90 years old. His workout? 100 pushups, 100 sit-ups and 2919 steps! Cardio and strength training combined! After retirement at age 61, over the years he took up jogging, calisthenics, and hitting the local Larkspur stairs.  Not only has he become a fit senior, he’s become somewhat of a folk hero in his community along the way. It’s never too late to get in shape!

 

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Link to the Marin Independent Journal article.

Stretching Does Reap Benefits

The physical therapist prescribed more stretching for me today, hamstrings and quads. Hmmm. No surprise that these are areas in my body that need it. To inspire myself,  I’m posting photos here to remind myself of the two stretches I want to do daily.

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To further inspire myself, and maybe you, too, here’s a repost of THE MAN WHO TOUCHED HIS TOES IN 41 DAYS!

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Great time lapse video showing his progress.

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Click here to see how he did it!

What are the stretches you need?

 

You’re Going to Age (hopefully): Why Not Prepare for It?

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Take your fingers out of your ears and listen to me! You. Are. Going. To. Get. Old. Unless you don’t. Get strong now and make it easier on yourself. “Nobody wants to think about fixing the roof while the sun is shining,” says actor Rob Lowe, in a recent SF Chronicle article, as keynote speaker for an event on aging, where he talked about donning a “suit” that stimulates being in an older body. The suit includes a helmet that stifles hearing and vision; heavy, imbalanced boots; restrictive fabric that gives the effect of arthritis in the knees, hands, spine and elbows; and sleeves weighed down to imitate muscle loss. The truth is that moving around, getting out of chairs or up off the floor is harder as you get older and more so if you are carrying extra weight. On top of that, as explained in a WebMD article, beginning“…in your 30s, you begin to lose muscle mass and function, a condition known as age-related sarcopenia.”. Being active helps counteract this ongoing muscle loss.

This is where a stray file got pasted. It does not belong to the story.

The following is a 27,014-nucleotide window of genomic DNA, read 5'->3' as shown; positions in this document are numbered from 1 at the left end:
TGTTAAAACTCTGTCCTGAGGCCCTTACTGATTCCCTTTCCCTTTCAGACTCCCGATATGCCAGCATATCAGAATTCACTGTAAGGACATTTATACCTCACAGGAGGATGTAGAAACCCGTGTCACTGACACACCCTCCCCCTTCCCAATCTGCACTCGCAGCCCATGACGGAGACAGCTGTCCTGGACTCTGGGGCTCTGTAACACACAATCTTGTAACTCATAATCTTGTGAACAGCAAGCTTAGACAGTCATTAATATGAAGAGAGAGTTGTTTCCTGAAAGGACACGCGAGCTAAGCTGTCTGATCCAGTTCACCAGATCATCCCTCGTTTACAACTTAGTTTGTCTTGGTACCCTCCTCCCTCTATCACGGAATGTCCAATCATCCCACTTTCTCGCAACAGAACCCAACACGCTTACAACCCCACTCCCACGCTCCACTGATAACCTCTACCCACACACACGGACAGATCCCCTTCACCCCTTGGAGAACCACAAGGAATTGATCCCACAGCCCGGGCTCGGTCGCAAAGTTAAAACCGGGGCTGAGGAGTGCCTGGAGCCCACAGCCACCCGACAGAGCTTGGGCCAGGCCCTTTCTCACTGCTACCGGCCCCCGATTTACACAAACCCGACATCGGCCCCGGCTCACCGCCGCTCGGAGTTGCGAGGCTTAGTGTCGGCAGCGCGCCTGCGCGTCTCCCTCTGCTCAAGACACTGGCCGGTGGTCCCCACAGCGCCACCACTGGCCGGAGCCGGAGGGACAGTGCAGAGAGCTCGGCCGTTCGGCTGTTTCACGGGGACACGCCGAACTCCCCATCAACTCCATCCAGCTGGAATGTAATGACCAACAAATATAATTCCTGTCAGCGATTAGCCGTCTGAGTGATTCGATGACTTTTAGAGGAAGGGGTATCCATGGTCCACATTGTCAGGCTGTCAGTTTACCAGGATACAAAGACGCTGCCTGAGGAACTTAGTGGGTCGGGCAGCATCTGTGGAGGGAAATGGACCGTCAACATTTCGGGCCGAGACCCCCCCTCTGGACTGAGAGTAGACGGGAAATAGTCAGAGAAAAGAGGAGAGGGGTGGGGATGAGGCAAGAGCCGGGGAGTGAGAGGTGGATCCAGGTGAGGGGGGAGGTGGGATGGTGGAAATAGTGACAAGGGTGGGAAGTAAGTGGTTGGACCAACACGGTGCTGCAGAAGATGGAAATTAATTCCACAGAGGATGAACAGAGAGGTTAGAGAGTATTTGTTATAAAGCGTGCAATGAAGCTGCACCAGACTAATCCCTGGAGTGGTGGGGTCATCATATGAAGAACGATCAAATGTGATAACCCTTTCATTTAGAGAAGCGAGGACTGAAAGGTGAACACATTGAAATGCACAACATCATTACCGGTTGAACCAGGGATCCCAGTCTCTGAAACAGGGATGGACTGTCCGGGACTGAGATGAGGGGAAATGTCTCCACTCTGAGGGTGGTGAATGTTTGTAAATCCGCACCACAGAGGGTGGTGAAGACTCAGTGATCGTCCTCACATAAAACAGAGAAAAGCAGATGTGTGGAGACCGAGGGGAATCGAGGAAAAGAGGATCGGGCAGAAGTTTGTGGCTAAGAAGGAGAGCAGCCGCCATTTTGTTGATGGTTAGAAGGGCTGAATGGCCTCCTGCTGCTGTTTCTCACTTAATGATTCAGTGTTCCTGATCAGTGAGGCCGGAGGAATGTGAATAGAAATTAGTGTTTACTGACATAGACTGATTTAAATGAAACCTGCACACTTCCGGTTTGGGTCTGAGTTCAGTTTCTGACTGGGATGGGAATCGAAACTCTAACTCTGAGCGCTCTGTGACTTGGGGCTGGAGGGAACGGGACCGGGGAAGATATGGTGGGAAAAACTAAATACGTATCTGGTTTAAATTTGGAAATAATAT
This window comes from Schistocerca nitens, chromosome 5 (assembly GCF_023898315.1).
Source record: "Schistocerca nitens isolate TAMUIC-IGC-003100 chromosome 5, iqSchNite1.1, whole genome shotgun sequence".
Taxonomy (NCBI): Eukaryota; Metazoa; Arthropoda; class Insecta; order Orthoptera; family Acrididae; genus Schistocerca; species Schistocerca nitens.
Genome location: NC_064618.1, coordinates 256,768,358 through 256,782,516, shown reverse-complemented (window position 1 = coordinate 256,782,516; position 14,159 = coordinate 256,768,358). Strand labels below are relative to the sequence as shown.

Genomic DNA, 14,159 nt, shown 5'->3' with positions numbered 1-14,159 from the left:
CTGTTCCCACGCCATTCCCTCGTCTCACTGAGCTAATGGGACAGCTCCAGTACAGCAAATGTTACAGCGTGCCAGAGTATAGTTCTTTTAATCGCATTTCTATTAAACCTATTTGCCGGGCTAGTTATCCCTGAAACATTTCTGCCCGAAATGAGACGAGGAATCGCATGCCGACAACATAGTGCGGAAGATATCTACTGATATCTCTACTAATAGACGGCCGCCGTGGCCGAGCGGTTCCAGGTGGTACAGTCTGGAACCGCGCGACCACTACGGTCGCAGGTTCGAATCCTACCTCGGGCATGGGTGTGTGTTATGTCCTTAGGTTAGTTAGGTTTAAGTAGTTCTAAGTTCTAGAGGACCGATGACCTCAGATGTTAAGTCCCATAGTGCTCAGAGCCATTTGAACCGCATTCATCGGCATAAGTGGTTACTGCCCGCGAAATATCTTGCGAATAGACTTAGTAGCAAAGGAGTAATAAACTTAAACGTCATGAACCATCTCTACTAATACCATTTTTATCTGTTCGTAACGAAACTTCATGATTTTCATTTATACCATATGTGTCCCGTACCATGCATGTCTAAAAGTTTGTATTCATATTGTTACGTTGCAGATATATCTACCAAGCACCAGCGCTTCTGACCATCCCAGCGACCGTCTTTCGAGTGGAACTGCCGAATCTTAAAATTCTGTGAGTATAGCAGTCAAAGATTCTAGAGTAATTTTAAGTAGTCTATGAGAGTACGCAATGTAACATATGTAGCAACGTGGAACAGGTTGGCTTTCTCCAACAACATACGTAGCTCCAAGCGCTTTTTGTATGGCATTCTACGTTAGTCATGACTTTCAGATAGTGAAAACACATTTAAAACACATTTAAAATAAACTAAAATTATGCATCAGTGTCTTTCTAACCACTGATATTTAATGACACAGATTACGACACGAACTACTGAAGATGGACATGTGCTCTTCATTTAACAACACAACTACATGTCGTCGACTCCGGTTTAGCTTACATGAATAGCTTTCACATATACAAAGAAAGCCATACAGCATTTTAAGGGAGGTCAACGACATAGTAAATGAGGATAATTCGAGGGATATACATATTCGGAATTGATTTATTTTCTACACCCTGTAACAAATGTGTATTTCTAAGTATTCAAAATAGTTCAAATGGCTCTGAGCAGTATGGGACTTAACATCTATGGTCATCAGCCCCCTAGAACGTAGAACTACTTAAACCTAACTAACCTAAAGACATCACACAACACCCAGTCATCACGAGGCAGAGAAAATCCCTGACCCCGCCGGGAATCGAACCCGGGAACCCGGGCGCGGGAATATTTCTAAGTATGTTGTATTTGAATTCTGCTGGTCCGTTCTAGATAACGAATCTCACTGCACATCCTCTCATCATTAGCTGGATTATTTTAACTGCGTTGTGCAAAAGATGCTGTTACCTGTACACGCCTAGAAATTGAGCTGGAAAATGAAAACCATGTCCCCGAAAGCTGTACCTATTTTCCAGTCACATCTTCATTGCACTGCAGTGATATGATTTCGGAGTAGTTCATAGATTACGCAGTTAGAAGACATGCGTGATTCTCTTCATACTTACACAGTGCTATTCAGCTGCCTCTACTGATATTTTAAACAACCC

Rob Lowe credits his youthful looks to surfing, skiing, CrossFit, running, and swimming. He, along with many of us, hope to live our golden years with gusto. Many individuals in their 70’s, 80’s and 90’s are living full lives, while others are walker-users who can barely get out of a chair and ambulate. Some are active but have begun falling and, in some cases, have difficulty getting up. Falls are the leading cause of injury-related deaths in people over 65 according to the New York Times, Bracing for the Falls of an Aging Nation. To get up off the floor uses nearly every muscle in your body plus a fair amount of flexibility, not to mention putting a tremendous amount of weight on your wrists, and knees. To get up from a chair and stand takes strength in your chest, arms, gluteals, shoulders, legs, core, and ankles. The stronger you are, the less chance of these basic movements being a problem. Don’t wait until you have a crisis to start getting stronger.

How are you preparing for physically aging? I know, you’re not old yet and you’re in decent shape, lots of energy, walk on the treadmill, do Zumba, and garden. When was the last time you had a physical assessment to determine your strengths, weaknesses, and flexibility? Does your current exercise program strengthen ALL the muscles shown in this picture and include balance and flexibility exercises?

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Why not prepare to excel in aging, just as you have for other events in your life…running a marathon, getting a good grade in a class, planning a big work project, assuring your kids turn out okay. You plan ahead. You prepare. You put your heart into it. You practice. You get competitive. You envision the outcome you want. Do that now with your fitness. Make a Plan.

A personal trainer can help you. First, we will conduct a fitness assessment to find imbalances or weaknesses and then help you develop a program to address them. You can quickly begin to make changes in your strength and flexibility. Participants in my Gymformee-Introduction to the Gym class, an ongoing offering at Body Kinetics, where I work, demonstrated better balance and strength gains after just eight classes.

A testimony to the power of daily effort, this man improved his flexibility and was able to touch his toes after just 41 days of practice.Screen Shot 2014-11-10 at 10.06.22 PM

 

 

TWO SIMPLE TESTS YOU CAN TRY AT HOME

 Get Up Off the Floor Test

Simply lower down to the floor, sit, and stand back up. If you are able to do so without assistance from any limbs, you score 10 points, 5 for getting up and 5 for getting down.

10 Points Possible as pictured here

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 Subtract 1 point each, both for standing up and sitting down, using assistance from a hand, knee, forearm, hand on knee, or side of leg.

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 This test not only assesses flexibility, balance, strength, and mobility, but may also be a measure of your mortality according to a study conducted by Brazilian physician Claudio Gil Araujo. These two links (Simple Sitting Test Predicts How Long You’ll Live) and (RQOW: Getting Up From the Floor) further describe the study, the test, and provide a link to a YouTube video of the original test.

Stand up, Sit Down Test